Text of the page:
The American concert pianist Harvey Lavan "Van" Cliburn has died, according to the Associated Press, who is quoting a representative.
Cliburn achieved worldwide recognition when he won the first International Tchaikovsky Competition in Moscow as a 23-year-old. What's more he did so in 1958, at the height of the Cold War.
The Dallas Morning News reports that Cliburn died in his mansion in Fort Worth, Texas. He had been diagnosed with bone cancer.
He was 78.
As Ted Libbey wrote for NPR's Classical 50, Cliburn's performance at the competition immediately made him "one of the great interpreters of" Piano Concerto No. 1.
"The account is played from the heart, with a spellbinding virtuosity that seems almost effortless a reminder that the concerto is genuine music, after all, not some merely flashy showpiece of fast octaves. Cliburn's playing has so much poise, and in the lyrical moments he brings such shape and expressiveness to the phrasing of the music. Also, the beautiful voicing of chords in the opening passage is achieved with such naturalness, and with a complete lack of bombast; it's no mere technical exercise for him, this is music that really means something."
Since then, Cliburn's name has been linked to the Cliburn Competition, one of the premiere piano competitions in the world.
According to All Music Guide's biography, Cliburn was a piano virtuoso from a young age. He was born in Shreveport, La. in 1934 and "gave his first recital at 4, played with the Houston Symphony at 13, and at 14 was heard in Carnegie Hall. Appearances, prizes, and awards followed in a regular spate without amounting to public recognition or a genuine career."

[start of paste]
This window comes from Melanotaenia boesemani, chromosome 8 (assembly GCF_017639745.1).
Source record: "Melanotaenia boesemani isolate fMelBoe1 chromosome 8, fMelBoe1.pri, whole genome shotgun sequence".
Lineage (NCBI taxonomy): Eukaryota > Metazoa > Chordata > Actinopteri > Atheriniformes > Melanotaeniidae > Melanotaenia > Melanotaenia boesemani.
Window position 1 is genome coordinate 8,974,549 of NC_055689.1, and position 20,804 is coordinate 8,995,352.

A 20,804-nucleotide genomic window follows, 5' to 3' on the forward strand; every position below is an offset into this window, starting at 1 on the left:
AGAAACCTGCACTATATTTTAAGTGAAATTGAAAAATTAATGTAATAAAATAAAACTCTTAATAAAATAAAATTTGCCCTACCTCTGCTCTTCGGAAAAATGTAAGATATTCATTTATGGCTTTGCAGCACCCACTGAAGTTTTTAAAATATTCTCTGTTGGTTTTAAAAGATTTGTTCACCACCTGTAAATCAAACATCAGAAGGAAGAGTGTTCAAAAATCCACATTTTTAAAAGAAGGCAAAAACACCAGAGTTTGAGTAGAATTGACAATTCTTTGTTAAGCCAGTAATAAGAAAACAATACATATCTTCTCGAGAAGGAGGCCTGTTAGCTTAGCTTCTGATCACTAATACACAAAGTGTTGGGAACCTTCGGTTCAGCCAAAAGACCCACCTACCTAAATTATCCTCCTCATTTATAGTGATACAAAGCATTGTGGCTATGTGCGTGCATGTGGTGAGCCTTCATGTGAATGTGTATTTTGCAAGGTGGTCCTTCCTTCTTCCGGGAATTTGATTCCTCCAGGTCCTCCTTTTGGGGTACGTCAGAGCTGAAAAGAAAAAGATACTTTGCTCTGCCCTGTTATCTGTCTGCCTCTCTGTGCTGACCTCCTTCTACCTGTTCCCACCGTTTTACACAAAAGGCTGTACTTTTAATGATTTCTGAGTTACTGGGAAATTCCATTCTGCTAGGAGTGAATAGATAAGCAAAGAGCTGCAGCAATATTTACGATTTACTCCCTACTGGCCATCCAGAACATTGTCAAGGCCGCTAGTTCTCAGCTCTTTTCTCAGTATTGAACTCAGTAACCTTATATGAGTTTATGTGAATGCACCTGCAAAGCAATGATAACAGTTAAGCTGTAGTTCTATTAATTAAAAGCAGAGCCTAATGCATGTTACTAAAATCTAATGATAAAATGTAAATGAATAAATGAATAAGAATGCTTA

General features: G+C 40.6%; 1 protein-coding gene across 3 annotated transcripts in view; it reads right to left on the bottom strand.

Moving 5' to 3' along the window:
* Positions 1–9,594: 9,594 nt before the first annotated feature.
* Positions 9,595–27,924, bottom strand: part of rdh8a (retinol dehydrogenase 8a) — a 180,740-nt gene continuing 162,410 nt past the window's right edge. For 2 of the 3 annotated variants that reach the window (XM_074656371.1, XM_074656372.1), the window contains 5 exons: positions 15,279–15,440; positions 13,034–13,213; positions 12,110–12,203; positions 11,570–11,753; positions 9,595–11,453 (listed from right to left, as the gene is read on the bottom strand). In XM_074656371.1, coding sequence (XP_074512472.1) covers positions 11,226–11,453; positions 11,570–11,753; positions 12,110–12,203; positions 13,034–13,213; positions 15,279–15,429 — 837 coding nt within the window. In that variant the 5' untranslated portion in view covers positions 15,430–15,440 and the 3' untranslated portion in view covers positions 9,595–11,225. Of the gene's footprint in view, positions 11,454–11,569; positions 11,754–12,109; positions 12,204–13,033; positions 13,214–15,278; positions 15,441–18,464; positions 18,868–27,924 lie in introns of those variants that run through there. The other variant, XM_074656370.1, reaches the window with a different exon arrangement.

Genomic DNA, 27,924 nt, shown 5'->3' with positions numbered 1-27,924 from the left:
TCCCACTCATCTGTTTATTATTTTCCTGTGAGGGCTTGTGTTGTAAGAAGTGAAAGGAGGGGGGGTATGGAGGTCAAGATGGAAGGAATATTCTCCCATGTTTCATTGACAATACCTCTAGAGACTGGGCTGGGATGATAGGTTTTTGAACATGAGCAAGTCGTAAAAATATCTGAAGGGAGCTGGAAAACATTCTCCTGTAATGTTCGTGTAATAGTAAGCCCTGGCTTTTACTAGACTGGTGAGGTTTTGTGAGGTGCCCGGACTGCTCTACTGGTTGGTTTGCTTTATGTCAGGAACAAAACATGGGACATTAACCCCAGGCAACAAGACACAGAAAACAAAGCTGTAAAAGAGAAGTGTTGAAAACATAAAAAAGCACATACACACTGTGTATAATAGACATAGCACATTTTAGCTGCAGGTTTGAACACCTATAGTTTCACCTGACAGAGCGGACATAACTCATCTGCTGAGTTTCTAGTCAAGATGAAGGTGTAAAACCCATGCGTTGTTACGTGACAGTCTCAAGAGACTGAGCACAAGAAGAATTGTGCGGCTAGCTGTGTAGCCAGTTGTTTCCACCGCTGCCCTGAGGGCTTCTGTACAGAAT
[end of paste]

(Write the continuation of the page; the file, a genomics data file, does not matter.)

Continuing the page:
And then at 23, the Tchaikovsky Competition changed his life.
Remember, relations between the U.S. and Russia were intensely sour and Cliburn was competing against Russians, playing music from a Russian master.
As Sara Fishko recounted for us in 2008, Cliburn's prodigious piano so impressed the judges, they went to Premier Nikita Khrushchev to ask his permission to award an American the prize.
"Is he the best?" Khrushchev asked. The judges said yes. "Then give him the prize," Khrushchev said.
Cliburn came back home to a nation in awe. He arrived in New York City to a ticker tape parade and a declaration by the mayor.
NPR's classical music blog, Deceptive Cadence, will have more on Cliburn a little later.
Below, we've embedded a version of Piano Concerto No. 1 Van Cliburn recorded in Carnegie Hall, weeks after he won the competition.